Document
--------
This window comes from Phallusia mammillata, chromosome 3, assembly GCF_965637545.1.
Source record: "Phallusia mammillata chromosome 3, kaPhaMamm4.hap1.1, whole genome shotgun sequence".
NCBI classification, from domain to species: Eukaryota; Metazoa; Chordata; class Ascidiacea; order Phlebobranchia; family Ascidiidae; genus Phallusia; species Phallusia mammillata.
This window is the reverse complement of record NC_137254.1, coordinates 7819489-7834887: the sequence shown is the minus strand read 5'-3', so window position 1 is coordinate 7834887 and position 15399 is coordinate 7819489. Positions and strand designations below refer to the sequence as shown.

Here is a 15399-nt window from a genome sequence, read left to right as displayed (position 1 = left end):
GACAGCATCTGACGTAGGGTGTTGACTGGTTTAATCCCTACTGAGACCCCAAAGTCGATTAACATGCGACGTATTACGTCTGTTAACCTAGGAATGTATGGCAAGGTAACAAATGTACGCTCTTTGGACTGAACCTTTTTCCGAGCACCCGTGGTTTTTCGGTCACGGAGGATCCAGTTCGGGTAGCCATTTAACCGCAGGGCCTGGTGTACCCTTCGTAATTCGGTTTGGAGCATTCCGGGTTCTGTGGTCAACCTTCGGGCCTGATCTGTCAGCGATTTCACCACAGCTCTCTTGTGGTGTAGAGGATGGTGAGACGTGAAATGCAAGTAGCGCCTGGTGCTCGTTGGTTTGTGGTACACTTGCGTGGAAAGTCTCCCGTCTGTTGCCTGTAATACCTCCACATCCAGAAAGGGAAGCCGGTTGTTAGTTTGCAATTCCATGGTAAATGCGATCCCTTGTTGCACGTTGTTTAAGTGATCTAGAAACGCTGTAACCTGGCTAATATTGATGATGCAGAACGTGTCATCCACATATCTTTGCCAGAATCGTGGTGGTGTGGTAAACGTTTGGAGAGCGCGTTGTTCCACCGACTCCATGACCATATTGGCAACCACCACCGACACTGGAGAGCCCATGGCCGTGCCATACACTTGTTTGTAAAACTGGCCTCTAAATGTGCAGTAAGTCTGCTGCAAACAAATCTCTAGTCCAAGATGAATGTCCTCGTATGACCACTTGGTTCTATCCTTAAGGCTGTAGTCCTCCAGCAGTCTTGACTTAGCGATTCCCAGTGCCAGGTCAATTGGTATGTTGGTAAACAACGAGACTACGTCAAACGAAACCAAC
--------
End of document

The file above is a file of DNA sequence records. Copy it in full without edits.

This window comes from Phallusia mammillata, chromosome 3, assembly GCF_965637545.1.
Source record: "Phallusia mammillata chromosome 3, kaPhaMamm4.hap1.1, whole genome shotgun sequence".
NCBI classification, from domain to species: Eukaryota; Metazoa; Chordata; class Ascidiacea; order Phlebobranchia; family Ascidiidae; genus Phallusia; species Phallusia mammillata.
This window is the reverse complement of record NC_137254.1, coordinates 7819489-7834887: the sequence shown is the minus strand read 5'-3', so window position 1 is coordinate 7834887 and position 15399 is coordinate 7819489. Positions and strand designations below refer to the sequence as shown.

Here is a 15399-nt window from a genome sequence, read left to right as displayed (position 1 = left end):
GACAGCATCTGACGTAGGGTGTTGACTGGTTTAATCCCTACTGAGACCCCAAAGTCGATTAACATGCGACGTATTACGTCTGTTAACCTAGGAATGTATGGCAAGGTAACAAATGTACGCTCTTTGGACTGAACCTTTTTCCGAGCACCCGTGGTTTTTCGGTCACGGAGGATCCAGTTCGGGTAGCCATTTAACCGCAGGGCCTGGTGTACCCTTCGTAATTCGGTTTGGAGCATTCCGGGTTCTGTGGTCAACCTTCGGGCCTGATCTGTCAGCGATTTCACCACAGCTCTCTTGTGGTGTAGAGGATGGTGAGACGTGAAATGCAAGTAGCGCCTGGTGCTCGTTGGTTTGTGGTACACTTGCGTGGAAAGTCTCCCGTCTGTTGCCTGTAATACCTCCACATCCAGAAAGGGAAGCCGGTTGTTAGTTTGCAATTCCATGGTAAATGCGATCCCTTGTTGCACGTTGTTTAAGTGATCTAGAAACGCTGTAACCTGGCTAATATTGATGATGCAGAACGTGTCATCCACATATCTTTGCCAGAATCGTGGTGGTGTGGTAAACGTTTGGAGAGCGCGTTGTTCCACCGACTCCATGACCATATTGGCAACCACCACCGACACTGGAGAGCCCATGGCCGTGCCATACACTTGTTTGTAAAACTGGCCTCTAAATGTGCAGTAAGTCTGCTGCAAACAAATCTCTAGTCCAAGATGAATGTCCTCGTATGACCACTTGGTTCTATCCTTAAGGCTGTAGTCCTCCAGCAGTCTTGACTTAGCGATTCCCAGTGCCAGGTCAATTGGTATGTTGGTAAACAACGAGACTACGTCAAACGAAACCAAC